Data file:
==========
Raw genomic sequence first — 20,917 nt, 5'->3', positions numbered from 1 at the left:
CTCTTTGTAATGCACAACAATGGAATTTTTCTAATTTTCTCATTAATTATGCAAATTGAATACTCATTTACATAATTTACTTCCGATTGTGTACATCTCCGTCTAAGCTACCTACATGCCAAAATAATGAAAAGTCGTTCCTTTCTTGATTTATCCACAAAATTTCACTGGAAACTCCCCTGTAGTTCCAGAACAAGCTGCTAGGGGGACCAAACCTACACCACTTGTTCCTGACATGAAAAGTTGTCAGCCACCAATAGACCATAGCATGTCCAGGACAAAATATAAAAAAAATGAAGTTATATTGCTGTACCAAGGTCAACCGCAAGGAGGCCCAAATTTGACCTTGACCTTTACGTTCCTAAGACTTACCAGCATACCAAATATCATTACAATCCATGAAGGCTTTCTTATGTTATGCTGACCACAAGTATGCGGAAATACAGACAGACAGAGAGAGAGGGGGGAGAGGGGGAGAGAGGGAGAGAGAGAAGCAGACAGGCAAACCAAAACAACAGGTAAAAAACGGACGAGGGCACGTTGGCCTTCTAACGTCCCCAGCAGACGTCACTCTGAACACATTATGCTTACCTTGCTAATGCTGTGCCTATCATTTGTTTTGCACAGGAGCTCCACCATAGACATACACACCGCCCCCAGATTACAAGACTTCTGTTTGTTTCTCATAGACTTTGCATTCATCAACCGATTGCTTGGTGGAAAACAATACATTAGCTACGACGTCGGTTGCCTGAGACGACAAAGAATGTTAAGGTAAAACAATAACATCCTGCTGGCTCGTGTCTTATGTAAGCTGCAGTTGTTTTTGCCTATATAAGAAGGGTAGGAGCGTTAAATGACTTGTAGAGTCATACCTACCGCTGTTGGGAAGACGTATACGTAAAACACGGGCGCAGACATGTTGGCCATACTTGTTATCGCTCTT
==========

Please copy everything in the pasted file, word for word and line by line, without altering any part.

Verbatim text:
Raw genomic sequence first — 20,917 nt, 5'->3', positions numbered from 1 at the left:
CTCTTTGTAATGCACAACAATGGAATTTTTCTAATTTTCTCATTAATTATGCAAATTGAATACTCATTTACATAATTTACTTCCGATTGTGTACATCTCCGTCTAAGCTACCTACATGCCAAAATAATGAAAAGTCGTTCCTTTCTTGATTTATCCACAAAATTTCACTGGAAACTCCCCTGTAGTTCCAGAACAAGCTGCTAGGGGGACCAAACCTACACCACTTGTTCCTGACATGAAAAGTTGTCAGCCACCAATAGACCATAGCATGTCCAGGACAAAATATAAAAAAAATGAAGTTATATTGCTGTACCAAGGTCAACCGCAAGGAGGCCCAAATTTGACCTTGACCTTTACGTTCCTAAGACTTACCAGCATACCAAATATCATTACAATCCATGAAGGCTTTCTTATGTTATGCTGACCACAAGTATGCGGAAATACAGACAGACAGAGAGAGAGGGGGGAGAGGGGGAGAGAGGGAGAGAGAGAAGCAGACAGGCAAACCAAAACAACAGGTAAAAAACGGACGAGGGCACGTTGGCCTTCTAACGTCCCCAGCAGACGTCACTCTGAACACATTATGCTTACCTTGCTAATGCTGTGCCTATCATTTGTTTTGCACAGGAGCTCCACCATAGACATACACACCGCCCCCAGATTACAAGACTTCTGTTTGTTTCTCATAGACTTTGCATTCATCAACCGATTGCTTGGTGGAAAACAATACATTAGCTACGACGTCGGTTGCCTGAGACGACAAAGAATGTTAAGGTAAAACAATAACATCCTGCTGGCTCGTGTCTTATGTAAGCTGCAGTTGTTTTTGCCTATATAAGAAGGGTAGGAGCGTTAAATGACTTGTAGAGTCATACCTACCGCTGTTGGGAAGACGTATACGTAAAACACGGGCGCAGACATGTTGGCCATACTTGTTATCGCTCTT